Enforcement of audit trails missing from EHR guidelines

As more and more long-term care facilities adopt electronic health records (EHRs) and electronically bill Medicare for their services, protecting against fraud is as much a concern as protecting the data that flows through these systems. But a report by the Department of Health and Human Services (HHS) found that in many instances providers can bypass or disable certain features that were designed specifically to avoid EHR fraud. Such fraud, which is estimated to cost the healthcare industry between $75 billion and $250 billion each year, can result from a number of practices including copy-pasting, over-documentation or tampering with audit functions.

One traditionally accepted safeguard is the use of audit logs. According to the report, "An audit log can be used to analyze historical patterns that can identify data inconsistencies. To provide the most benefit in fraud protection, audit logs should always be operational while the EHR is being used and be stored as long as clinical records. Users should not be able to alter or delete the contents of the audit log."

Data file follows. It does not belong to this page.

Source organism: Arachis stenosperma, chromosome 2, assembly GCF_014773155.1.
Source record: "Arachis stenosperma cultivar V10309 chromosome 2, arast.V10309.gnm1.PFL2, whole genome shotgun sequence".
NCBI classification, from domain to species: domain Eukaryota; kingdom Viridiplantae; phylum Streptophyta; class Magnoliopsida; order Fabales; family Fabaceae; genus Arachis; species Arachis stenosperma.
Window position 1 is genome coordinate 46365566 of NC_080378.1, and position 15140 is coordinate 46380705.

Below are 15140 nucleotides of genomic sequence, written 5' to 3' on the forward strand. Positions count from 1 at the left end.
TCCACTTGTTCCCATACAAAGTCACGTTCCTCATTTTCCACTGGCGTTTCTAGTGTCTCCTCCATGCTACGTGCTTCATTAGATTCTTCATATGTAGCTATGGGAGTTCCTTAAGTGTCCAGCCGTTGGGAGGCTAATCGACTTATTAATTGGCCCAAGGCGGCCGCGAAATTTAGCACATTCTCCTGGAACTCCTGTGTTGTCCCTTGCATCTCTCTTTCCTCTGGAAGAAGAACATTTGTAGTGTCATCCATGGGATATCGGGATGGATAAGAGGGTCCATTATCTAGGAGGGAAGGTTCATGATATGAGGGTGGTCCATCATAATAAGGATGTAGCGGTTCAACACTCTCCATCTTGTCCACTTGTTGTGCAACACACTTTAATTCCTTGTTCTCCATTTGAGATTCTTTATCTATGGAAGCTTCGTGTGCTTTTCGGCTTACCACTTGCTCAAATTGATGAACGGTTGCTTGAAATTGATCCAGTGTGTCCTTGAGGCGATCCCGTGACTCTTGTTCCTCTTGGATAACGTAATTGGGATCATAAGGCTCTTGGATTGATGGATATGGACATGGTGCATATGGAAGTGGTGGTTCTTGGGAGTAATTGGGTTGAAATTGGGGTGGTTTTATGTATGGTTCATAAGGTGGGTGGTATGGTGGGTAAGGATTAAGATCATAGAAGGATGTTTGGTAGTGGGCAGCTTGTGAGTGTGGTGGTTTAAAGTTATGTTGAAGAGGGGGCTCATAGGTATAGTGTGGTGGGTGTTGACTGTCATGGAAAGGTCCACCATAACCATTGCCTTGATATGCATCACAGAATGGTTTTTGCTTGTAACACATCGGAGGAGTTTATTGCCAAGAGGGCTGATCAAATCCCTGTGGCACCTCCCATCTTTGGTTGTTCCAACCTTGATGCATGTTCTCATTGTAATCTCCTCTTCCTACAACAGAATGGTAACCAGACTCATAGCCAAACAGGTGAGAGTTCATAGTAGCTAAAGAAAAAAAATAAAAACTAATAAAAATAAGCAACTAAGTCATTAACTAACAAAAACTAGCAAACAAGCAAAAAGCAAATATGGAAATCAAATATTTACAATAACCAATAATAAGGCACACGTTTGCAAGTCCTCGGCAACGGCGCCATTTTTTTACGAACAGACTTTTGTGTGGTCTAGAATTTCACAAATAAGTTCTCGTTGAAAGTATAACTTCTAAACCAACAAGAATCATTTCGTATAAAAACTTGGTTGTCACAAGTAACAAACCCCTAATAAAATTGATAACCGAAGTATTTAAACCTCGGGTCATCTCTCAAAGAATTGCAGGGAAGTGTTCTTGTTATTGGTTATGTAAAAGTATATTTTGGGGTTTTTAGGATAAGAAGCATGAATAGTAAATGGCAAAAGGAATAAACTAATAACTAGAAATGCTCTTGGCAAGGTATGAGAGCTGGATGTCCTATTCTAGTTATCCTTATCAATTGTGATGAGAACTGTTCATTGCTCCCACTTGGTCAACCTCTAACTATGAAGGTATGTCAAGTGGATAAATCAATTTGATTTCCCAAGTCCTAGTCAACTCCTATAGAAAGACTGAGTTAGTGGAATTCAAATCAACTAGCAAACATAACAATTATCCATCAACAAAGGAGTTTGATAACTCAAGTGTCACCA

However, in looking at EHR usage within 864 hospitals surveyed, HHS found that while nearly all hospitals had audit functions in place, most were not using them to their fullest extent and some were deleting their audit logs too quickly. 

In addition, HHS discovered that providers—not just system administrators or EHR vendors—have the ability to disable or edit their audit logs at any point. In light of that finding, HHS recommends that providers be required to keep the audit log operational whenever EHR technology is available for updates or viewing.


Topics: Technology & IT